Take the 2-minute tour ×
Stack Overflow is a question and answer site for professional and enthusiast programmers. It's 100% free, no registration required.

I have been researching the answer to my question for two days now and I have not had any luck, probably because I don't know exactly how to describe what I am looking for, as far as the methods I need to use.

Basically within my database, I have two tables, one named tblCounties (ID, County_vc), the other tblOrganizations (ID, Organization_vc). I have a third table which links the two together, called jnCountyOrg (Org_fk_id, County_fk_id). One organization can belong to a minimum of one county, up to a maximum of three counties. When I do a while loop through my select query using php, it echo's the results properly like this:

CountyName1CountyName2CountyName3

I have tried using mysql_fetch_array and mysql_fetch_assoc.

I would like the results to be formatted like so.

IF only one county is associated with an organization, echo "xxx County".

IF two counties associated with organization, then echo "xxx and xxx Counties".

Lastly, if three counties (which is the max) are associated with the organization, then "xxx, xxx and xxx Counties".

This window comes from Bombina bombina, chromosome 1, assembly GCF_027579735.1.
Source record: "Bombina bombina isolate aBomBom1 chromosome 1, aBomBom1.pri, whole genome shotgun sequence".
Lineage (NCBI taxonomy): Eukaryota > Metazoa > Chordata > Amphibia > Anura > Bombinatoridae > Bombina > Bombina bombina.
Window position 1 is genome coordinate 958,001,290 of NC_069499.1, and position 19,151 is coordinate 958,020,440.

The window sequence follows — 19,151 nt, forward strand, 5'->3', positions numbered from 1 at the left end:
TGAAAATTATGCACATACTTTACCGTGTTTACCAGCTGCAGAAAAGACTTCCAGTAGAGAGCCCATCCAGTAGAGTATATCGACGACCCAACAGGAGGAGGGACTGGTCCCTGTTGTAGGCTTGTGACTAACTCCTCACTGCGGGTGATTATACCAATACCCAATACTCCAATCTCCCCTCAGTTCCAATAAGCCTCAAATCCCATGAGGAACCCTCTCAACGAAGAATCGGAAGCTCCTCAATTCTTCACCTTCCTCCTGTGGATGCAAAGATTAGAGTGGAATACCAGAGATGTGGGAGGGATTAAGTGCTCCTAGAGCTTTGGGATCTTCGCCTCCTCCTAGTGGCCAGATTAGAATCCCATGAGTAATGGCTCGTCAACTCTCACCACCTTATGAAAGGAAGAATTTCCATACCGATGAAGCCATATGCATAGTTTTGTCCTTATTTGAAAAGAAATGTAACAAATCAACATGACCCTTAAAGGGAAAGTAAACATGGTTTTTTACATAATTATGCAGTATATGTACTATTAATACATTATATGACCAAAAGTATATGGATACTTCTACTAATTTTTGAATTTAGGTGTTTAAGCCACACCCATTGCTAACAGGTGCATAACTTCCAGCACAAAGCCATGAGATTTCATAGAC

I am confused as to whether I am to do this in the SQL using CASE statements, or if I should use php to format my results in this fashion after they are queried from the database. Any help would be greatly appreciated.

share|improve this question
4  
Better to do this in PHP. it's a display thing - sql should generally just be used for the raw data. –  Marc B Aug 14 '12 at 11:45
    
Agreed with @MarcB - this is possible in SQL but a total PITA and probably less efficient than doing it in PHP. –  DaveRandom Aug 14 '12 at 11:46
    
For kicks, here is a demonstration of why you should do this in PHP and not MySQL. And even that ridiculously complex mechanism still assumes that county names cannot contain an @. There may be a simpler way but I can't think of one, MySQL's string manipulation functions leave a lot to be desired... –  DaveRandom Aug 14 '12 at 13:11
add comment

1 Answer

up vote 1 down vote accepted

Here is a SQLFiddle example. It works also for county count > 3:

select id,CompanyNAme,countyCount,countyNAmes,
if(countyCount=1,concat(countyNAmes,' County'),
   if(countyCount=2,concat(REPLACE(countyNAmes,', ',' and '),' Counties'),

         CONCAT(SUBSTRING_INDEX(countyNAmes,',',countyCount-1)
            ,' and '
            , SUBSTRING_INDEX(countyNAmes,',',-1)
            ,'  Counties'
            )
      )
) RESULT
from
(
select o.id,max(o.Organization_vc) CompanyNAme,
group_concat(c.County_vc separator ', ') CountyNames,count(c.id) CountyCount 

from tblOrganizations o
left join jnCountyOrg co on (o.id=co.Org_fk_id) 
left join tblCounties c on (co.County_fk_id = c.id)
group by o.id
) m
order by m.id
share|improve this answer
    
thank you for taking the time to figure this out for me valexhome. Works perfectly! Thanks again! –  August Joseph Marchetti III Aug 14 '12 at 14:04
    
@August: Welcome to Stack Overflow. If this answer worked for you, please mark it as accepted –  valex Aug 14 '12 at 14:10
add comment

Your Answer

 
discard

By posting your answer, you agree to the privacy policy and terms of service.

Not the answer you're looking for? Browse other questions tagged or ask your own question.